The bridge exercise is one of the best body fitness workouts for athletes. Besides, it is an explosive Brazilian jiu-jitsu and wrestling technique. As a well-versed beginner white belt, your overall performance will benefit from thoroughly understanding the BJJ bridging move. So, what does the bridge move mean in jiu-jitsu?
The bridge is well-known Brazilian jiu-jitsu, wrestling, and judo move is used to escape some bad positions. It’s a movement performed by lifting your glutes off the ground while engaging your shoulders and feet.
There is something in this article for everyone, whether you are just starting in Brazilian jiu-jitsu or are an expert. So, it provides some helpful advice on improving your game by using the bridge movement in jiu-jitsu. Stay tuned!
BJJ Bridging Exercise Benefits
The bridge is a fantastic fitness exercise with tons of benefits. Take a glance at the following gifts of the bridging exercises.
- Strengthen your core, including your abs, glutes
- Boost your core stability & flexibility.
- An excellent therapy to reduce knee and back pain.
- Improve posture & core mobility.
- Improve BJJ practitioners’ overall performance.
- Stretch your neck and chest.
- Reduce anxiety and fatigue.
Bridge Exercise Variations
Bridging exercise is one of the best fitness exercises for you. You can use the bridge exercise to warm up, improve mobility and conditioning, and even gain strength in Brazilian jiu-jitsu.
The bridge move has several variations that are suitable for BJJ and other fitness goals. So, what are the best bridge exercises to overall your fitness performance?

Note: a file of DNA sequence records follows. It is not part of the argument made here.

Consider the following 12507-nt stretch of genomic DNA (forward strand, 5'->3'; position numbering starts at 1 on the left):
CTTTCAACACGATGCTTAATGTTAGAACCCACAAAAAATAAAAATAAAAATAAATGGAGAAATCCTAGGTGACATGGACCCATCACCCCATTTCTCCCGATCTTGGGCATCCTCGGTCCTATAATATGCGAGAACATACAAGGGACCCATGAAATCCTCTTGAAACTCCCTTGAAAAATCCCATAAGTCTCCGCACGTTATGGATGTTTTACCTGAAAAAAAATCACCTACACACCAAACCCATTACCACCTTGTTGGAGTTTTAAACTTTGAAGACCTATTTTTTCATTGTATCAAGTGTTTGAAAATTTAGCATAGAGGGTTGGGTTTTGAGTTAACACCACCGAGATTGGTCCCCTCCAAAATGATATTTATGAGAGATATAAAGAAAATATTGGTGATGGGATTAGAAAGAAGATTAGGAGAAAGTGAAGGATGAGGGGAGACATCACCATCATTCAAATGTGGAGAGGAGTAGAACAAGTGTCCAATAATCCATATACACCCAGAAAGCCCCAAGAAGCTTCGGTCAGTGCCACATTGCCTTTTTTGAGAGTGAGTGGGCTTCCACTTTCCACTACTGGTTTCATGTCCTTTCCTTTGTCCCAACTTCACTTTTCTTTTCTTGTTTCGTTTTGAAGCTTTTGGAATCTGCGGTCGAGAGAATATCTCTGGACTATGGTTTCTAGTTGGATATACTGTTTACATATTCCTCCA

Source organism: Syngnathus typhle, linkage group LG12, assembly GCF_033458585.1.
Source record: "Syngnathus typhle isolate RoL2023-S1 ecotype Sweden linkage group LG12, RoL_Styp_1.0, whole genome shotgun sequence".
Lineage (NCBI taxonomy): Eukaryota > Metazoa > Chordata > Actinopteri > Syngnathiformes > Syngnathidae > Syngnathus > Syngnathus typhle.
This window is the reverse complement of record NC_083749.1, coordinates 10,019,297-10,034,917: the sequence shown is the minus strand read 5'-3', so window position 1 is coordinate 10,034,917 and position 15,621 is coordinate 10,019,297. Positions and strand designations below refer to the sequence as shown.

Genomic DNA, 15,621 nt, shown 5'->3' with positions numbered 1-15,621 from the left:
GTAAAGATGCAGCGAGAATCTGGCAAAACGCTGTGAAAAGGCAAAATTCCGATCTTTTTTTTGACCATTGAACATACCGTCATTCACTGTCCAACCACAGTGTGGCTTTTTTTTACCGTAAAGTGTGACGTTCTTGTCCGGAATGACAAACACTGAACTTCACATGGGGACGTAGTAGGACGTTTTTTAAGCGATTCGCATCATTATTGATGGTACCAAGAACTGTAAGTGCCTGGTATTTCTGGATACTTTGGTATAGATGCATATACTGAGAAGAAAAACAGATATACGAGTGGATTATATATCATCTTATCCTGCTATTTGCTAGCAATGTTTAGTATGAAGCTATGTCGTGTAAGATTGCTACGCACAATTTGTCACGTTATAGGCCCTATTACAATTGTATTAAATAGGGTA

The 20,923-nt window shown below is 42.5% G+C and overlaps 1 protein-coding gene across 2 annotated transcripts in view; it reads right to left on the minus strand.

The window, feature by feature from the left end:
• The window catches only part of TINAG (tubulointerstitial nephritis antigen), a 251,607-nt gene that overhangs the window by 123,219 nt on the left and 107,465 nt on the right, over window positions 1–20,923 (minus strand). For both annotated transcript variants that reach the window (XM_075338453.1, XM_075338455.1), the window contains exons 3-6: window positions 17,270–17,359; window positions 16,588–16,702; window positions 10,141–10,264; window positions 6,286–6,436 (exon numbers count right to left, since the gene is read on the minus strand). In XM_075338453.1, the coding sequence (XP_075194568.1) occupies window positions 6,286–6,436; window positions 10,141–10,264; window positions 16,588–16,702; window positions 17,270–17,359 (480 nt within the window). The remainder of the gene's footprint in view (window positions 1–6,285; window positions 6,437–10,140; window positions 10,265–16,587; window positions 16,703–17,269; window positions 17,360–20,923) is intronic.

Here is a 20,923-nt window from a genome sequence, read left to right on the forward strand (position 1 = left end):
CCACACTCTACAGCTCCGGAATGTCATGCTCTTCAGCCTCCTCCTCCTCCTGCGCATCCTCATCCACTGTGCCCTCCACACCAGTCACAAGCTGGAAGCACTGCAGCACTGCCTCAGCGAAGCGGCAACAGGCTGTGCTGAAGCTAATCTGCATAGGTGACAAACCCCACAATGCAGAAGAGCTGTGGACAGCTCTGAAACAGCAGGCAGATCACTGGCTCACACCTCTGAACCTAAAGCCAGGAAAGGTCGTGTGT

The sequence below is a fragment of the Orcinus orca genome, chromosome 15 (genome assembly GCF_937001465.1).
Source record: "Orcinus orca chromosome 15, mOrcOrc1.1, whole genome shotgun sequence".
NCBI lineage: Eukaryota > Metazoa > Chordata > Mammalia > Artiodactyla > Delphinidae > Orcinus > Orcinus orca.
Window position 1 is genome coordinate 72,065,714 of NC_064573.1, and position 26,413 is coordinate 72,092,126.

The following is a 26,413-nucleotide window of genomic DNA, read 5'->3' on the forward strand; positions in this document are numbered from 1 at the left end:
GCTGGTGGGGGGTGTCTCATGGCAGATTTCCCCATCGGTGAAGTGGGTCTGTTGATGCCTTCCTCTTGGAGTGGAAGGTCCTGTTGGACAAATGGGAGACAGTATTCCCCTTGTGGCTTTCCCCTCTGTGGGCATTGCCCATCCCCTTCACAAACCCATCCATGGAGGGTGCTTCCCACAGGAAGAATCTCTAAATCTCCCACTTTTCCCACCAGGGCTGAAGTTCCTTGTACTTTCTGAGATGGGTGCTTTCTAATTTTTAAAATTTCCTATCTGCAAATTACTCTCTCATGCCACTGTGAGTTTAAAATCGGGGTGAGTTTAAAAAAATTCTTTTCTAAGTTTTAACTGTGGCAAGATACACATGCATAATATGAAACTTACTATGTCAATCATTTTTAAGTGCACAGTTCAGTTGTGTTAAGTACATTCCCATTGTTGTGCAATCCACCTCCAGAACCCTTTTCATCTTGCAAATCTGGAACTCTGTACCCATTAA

The following are some fantastic glute bridging exercises that you should consider doing.
- Standard glute bridge
- Single-leg glute bridge
- Bench glute bridge
- Dumbbell glute bridge
- Band single leg glute bridge
- Frog pump glute bridge
- Bench single-leg glute bridge
- Barbell glute bridge
- Mini band glute bridge
In the video below, you’ll learn how to perform the various bridging exercises with and without weights. Have a great time!
Bridging Mechanism: How to Bridge in BJJ & MMA?
Bridging is a great way to work against the laws of gravity (weight-bearing exercise). As a result, the hip extensors get more robust, and the core gets more stable.
To begin this bridge exercise, lie on your back with your arms at your sides. The next step is to lift your hips while squeezing your toes and shoulders into the bridge position.
When it comes to grappling martial arts, the bridge is one of the essential techniques. With this technique, practitioners can avoid unwanted bottom positions such as the side control and mount.
In addition, it can help alleviate back pain and increase the activity of trunk stabilization muscles like the internal oblique, external oblique, and so forth.
In the following video, you’ll get some great advice to perform the bridge technique correctly for BJJ, MMA, and Wrestling.
Source: Effective Martial Arts
Jiu-Jitsu Bridge Escapes
The bridge movement is used in Brazilian jiu-jitsu to escape some bad bottom positions, including the mount, side control, etc.